A boy satisfies the impulse to kiss that girl from the corner shop on the fullness of her forehead after their first time in her parent’s flat as the adults plan meet in town halls, police stations and university classrooms, and plan how to do things properly for the country’s future. His older brother will take him to a meeting today, and his twin will show him how to take apart and clean a kalashnikov. The pair can think of nothing they fear or desire more than fighting together. But the fighting is now over and their city needs the deeper ardor of peace.
When he was with the girl it was like the dove of the holy ghost descending upon him. The church where his mother was baptised by newly arrived immigrant parents was long abandoned and then bought by property developers who turned it into a vacant site for hipster maker faires and craft markets. Now like the tax collectors in the Temple all the real estate agents, business men, mafia and corrupt police would be turned away.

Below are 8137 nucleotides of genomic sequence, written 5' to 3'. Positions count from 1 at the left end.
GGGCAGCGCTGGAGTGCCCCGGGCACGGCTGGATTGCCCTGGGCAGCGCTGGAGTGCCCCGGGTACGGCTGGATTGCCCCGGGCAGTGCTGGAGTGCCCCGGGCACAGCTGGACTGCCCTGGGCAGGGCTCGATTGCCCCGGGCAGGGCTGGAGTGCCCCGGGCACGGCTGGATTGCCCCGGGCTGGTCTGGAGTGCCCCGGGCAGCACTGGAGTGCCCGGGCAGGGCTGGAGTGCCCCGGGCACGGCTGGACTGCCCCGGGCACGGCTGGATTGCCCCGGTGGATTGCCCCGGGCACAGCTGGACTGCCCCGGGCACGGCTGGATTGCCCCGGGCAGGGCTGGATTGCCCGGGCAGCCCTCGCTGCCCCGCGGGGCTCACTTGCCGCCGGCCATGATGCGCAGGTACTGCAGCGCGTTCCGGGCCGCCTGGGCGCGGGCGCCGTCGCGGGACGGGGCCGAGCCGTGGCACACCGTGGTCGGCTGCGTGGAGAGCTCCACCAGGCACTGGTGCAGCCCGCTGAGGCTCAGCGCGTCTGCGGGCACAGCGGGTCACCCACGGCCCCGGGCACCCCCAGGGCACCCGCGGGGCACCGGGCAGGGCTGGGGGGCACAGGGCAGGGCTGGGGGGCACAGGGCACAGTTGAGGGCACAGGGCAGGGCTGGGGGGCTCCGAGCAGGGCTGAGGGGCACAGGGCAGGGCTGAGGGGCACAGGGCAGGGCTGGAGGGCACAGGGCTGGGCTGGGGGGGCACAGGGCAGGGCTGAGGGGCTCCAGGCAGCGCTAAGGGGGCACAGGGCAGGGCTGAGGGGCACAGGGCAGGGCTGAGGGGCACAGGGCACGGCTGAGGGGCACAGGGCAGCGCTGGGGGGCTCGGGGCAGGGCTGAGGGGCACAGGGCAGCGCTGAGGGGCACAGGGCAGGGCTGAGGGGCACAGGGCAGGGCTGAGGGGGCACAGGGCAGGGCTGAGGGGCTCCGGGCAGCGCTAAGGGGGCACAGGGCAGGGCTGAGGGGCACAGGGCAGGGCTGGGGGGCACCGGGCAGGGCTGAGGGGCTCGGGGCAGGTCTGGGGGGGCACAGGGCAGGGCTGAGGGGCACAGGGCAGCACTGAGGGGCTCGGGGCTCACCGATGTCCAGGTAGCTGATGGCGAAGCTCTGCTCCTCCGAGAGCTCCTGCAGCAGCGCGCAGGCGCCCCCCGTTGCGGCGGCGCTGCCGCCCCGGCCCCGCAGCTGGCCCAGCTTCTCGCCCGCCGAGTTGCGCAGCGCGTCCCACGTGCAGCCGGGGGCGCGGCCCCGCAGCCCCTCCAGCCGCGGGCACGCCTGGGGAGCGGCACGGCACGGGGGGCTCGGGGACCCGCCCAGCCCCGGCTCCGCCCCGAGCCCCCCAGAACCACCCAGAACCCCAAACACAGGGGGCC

If they grew up and had children together, he imagined that he would hold his daughter up at dawn in the cold city air in front of the municipal library where the corner shop once was, accepting what austere blessings the sky could provide. Then his child’s grandparents, aunts, uncles, cousins and godparents would attend formal Baptism in that church reconsecrated, and the sunlight would refract through the pollution in the atmosphere and early november cloud cover onto the pews and illuminating the font as the priest said the rites, and christened her : Charity.
Below the pair, still beatific as they will be for a week hence, the revolution continues.